THIS WEEK’S KEY TAKE-AWAYS
- Ireland to appeal the EU Commissions’s EUR 13 billion tax ruling
- Brexit single market access still unclear, even among UK cabinet
- CETA and TTIP deals face German resistance
BRUSSELS IN BRIEF
Ireland to appeal against EU Commission ruling in Apple case
The Irish legislature voted overwhelmingly to appeal the EU Commission’s ruling in the Apple tax case on September 7 in a 93-36 vote. See our in-depth feature for more background.
Brexit update: single market access proves a stumbling point for UK Cabinet
The UK’s Brexit Minister David Davis indicated on September 5 that British access to the single market was “improbable” after the country’s departure from the EU. A spokeswoman for Prime Minister Theresa May was quick to clarify that this was merely Davis’ opinion and not the government’s official stance. Meanwhile, Japan said in a report that its companies would pull investments and Europe headquarters from the UK if the country did not remain in the single market. President Obama also quashed hopes of a fast-track trade deal between London and Washington before Britain triggers Article 50, which the government reportedly plans to do in 2017 at the earliest.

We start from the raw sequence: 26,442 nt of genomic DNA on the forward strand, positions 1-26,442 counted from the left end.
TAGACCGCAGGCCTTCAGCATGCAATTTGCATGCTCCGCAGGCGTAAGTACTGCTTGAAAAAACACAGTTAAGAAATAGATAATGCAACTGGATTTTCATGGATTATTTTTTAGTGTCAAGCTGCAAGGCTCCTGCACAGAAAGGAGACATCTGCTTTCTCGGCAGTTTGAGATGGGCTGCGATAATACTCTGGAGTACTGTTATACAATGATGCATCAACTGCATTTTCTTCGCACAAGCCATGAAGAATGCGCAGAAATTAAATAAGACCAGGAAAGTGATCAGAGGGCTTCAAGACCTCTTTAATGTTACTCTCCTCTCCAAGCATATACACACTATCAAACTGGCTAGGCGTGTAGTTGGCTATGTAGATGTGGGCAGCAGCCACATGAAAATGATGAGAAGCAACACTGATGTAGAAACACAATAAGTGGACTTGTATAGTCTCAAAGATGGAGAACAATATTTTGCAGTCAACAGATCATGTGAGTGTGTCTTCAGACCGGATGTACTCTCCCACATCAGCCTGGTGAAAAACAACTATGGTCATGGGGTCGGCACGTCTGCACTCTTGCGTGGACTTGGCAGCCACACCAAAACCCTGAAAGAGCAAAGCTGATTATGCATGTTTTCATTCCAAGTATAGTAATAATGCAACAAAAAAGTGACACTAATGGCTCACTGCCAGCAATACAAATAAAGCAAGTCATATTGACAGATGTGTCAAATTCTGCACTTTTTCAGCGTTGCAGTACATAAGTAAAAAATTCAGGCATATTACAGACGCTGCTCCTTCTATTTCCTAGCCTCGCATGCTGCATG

New York Times: 2 Months after Brexit vote, Britain’s push to leave EU is a muddle
The Guardian: David Davis – backed by Boris Johnson and Liam Fox – sets out Brexit plans
Financial Times: David Davis view on leaving single market ‘not government policy’
CETA and TTIP called in question (looking at you, Germany)
CETA and TTIP, the proposed EU trade deals with Canada and the US respectively, faced trouble this week as criticisms of both trade pacts made headlines in Europe. German Vice Chancellor Sigmar Gabriel called TTIP talks “effectively dead”, while citizens launched a lawsuit against ratification of CETA. French leaders echoed some of these sentiments and Chancellor Angela Merkel was forced to reassure her American and Canadian counterparts and publicly reaffirmed her support for the pacts.
Deutsche Welle: Growing protest against TTIP and CETA trade agreements in Germany
Bloomberg: Merkel spokesman rejects chancellor’s claim TTIP is dead
PNR agreement raises privacy concerns at European high court
A top advisor to the European Court of Justice said in an opinion on September 8 that the proposed EU-Canada passenger data sharing deal cannot go through because parts of the plan infringe on EU privacy rights. The deal would allow the transfer of passenger name record (PNR) data between the two parties in an effort to combat terrorism. Although opinions by the ECJ’s Advocate-General are non-binding, the ECJ typically follows their findings in its final rulings. In this case, a ruling against the EU-Canada deal could have wider ramifications for existing PNR agreements with the US and Australia as well as the EU’s new internal PNR scheme.
New Europe: Judge says EU-Canada air passenger deal infringes on rights
Wall Street Journal: EU-Canada passenger data sharing could violate European law
Click here to read the full edition of EUSource.